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The sustainable regeneration of Chinese informal settlements

The sustainable regeneration of Chinese informal settlements

Blog • • Fulong Wu and Zheng Wang

When thinking about resilient urban economies, what often comes to mind first are perhaps financial centres such as Canary Wharf or science hubs such as Silicon Valley. Especially for city planners and urban policy makers, to sustain a resilient economy is often dependent on developing new knowledge centres or erecting new business districts in the city. However, for many cities in the world and particularly in the Global South, informal settlements are a very salient feature. They provide a home to the cheap labour that keep cities running (migrants and low-skilled workers) and, therefore, form an important aspect of the urban economies, especially in the Global South. However, their impacts on the poor are debatable. Informal settlements are regarded by some as a pathway out of poverty, serving as an important stepping stone towards a better life. For others, however, informal settlements are considered a cancerous part of cities that not only brings higher crime but also traps its residents in eternal deprivation.

In China, the rapid growth of cities has led to the proliferation of informal settlements, also known as “urban villages”. Urban villages were originally rural villages that due to the rapid expansion of cities were suddenly encroached by urban development; hence they are also called “villages in the city”. These urban villages are collectively owned by rural farmers, who having lost their farmland land now depend on renting out their properties to low-income urban residents such as rural migrants. Despite being Chinese citizens, rural migrants are unable to access public housing as their welfare entitlements are only valid in their place of origin. Their number has grown rapidly in Chinese cities, and in many cases rural migrants outnumber indigenous residents. They work in low paid but crucial jobs such as the service or construction industries. Urban villages are, therefore, important in providing landless farmers with a new source of income and in offering housing to migrants from the Chinese countryside.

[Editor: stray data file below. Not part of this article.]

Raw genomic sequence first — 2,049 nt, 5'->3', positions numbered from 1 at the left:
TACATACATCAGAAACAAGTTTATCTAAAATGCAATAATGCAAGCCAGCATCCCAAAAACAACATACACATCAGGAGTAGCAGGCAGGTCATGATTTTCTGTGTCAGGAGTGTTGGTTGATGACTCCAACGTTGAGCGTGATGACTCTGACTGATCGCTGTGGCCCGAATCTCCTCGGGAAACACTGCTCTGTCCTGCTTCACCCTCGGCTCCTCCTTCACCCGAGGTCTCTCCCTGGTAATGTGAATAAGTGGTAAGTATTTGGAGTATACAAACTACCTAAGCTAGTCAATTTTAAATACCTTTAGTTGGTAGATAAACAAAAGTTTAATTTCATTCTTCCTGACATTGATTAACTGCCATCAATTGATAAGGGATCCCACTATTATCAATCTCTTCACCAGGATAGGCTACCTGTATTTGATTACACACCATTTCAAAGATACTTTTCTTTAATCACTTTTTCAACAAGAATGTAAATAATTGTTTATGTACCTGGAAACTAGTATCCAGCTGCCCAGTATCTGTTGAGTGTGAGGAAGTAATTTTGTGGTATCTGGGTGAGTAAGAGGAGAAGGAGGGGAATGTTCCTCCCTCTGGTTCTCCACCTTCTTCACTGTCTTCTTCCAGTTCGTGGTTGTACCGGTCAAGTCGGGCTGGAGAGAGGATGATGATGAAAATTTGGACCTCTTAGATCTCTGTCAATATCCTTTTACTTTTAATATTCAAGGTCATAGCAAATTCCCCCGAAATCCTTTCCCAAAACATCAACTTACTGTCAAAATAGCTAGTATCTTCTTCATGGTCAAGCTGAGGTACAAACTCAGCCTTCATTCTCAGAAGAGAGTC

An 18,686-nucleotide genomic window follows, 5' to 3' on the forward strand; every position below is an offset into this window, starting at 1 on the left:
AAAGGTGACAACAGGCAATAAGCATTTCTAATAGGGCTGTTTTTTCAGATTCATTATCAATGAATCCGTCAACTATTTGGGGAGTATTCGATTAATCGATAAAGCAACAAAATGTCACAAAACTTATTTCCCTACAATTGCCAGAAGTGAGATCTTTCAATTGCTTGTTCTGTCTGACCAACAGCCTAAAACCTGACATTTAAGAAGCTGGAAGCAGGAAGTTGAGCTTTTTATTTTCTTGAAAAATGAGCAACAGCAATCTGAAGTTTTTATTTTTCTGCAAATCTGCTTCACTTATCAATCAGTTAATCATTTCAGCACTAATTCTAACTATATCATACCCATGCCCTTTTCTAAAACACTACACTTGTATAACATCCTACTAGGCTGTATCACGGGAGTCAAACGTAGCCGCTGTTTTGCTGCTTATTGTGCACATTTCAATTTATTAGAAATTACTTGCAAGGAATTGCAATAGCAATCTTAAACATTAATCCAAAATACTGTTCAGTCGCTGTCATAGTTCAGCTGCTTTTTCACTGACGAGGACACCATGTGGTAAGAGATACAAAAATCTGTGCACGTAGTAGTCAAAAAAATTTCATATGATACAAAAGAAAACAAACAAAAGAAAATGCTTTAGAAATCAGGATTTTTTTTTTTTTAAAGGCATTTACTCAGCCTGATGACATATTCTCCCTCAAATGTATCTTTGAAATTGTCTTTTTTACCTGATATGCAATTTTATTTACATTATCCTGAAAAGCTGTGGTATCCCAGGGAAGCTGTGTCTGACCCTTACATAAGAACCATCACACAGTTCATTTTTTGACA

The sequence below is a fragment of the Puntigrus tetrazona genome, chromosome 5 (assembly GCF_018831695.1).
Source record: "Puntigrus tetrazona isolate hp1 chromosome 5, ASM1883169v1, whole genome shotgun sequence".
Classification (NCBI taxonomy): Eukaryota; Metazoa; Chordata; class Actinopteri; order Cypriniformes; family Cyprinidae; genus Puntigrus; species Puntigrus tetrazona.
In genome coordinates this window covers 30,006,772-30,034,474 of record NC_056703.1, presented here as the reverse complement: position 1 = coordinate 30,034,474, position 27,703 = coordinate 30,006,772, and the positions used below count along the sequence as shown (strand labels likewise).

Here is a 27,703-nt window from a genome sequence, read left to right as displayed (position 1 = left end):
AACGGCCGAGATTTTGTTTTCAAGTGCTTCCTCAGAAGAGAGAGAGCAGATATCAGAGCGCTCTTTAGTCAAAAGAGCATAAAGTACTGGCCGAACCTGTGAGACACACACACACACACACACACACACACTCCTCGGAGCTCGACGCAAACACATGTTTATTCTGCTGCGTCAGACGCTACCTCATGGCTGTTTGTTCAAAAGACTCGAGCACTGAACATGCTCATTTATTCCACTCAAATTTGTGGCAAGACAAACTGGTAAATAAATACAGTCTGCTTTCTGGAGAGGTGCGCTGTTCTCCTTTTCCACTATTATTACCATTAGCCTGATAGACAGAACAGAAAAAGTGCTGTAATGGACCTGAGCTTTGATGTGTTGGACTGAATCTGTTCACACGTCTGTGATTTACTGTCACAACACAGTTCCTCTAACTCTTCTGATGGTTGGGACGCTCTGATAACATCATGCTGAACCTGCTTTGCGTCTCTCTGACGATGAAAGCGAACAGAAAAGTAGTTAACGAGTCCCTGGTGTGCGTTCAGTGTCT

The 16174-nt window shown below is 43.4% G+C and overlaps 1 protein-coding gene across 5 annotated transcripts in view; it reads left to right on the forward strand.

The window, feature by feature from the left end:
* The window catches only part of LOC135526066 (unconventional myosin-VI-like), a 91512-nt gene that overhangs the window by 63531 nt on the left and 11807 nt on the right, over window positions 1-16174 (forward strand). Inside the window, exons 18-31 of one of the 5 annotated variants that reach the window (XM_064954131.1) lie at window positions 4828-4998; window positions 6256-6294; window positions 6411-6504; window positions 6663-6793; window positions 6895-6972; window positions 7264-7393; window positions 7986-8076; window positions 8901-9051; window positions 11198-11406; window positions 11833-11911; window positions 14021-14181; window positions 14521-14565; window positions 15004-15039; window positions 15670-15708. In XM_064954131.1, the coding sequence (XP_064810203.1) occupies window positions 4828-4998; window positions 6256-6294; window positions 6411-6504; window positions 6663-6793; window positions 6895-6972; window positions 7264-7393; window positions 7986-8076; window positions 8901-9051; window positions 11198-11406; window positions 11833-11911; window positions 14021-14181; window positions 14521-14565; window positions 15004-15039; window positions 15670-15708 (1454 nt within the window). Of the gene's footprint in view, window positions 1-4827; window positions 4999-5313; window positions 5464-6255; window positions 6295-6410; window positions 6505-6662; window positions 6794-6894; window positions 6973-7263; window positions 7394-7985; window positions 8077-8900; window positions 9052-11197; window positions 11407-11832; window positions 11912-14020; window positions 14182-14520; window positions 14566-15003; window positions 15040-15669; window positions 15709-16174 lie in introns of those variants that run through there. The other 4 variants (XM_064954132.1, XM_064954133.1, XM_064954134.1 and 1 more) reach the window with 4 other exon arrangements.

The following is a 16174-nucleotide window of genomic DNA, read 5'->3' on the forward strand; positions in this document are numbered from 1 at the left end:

Despite their importance, the dominant approach to urban villages so far has been to demolish them. City authorities often cite poor housing quality, inadequate safety features and a negative impact on the image of cities as justifications for removal. Whilst some urban villages are indeed in poor shape, particularly in cities such as Shanghai where strict building regulations discourage private landlords from improving their properties, many urban villages such as in Guangzhou or Beijing are in fact of fairly high quality. The demolition of urban villages is also fuelled by the local governments’ wish to profit from redevelopment into expensive commodity housing estates or office buildings. Whilst many of the rural farmers who own urban villages tend to receive compensation, the tenants are simply forced to leave, often moving to more remote urban villages and having to cope with longer commuting times but also the fear of being evicted again. Demolition-based urban regeneration, therefore, fails to improve the livelihood of rural migrants but is also unable to prevent the emergence of more informal settlements. However, in recent years with the slowing down of the Chinese economy, the demand for commodity housing and offices has also declined. Coupled with demands for higher compensation from urban village owners, there is now less incentive for many local authorities to demolish urban villages. The removal of informal settlements has furthermore a detrimental impact on the provision of affordable housing in cities, which largely stems from urban villages.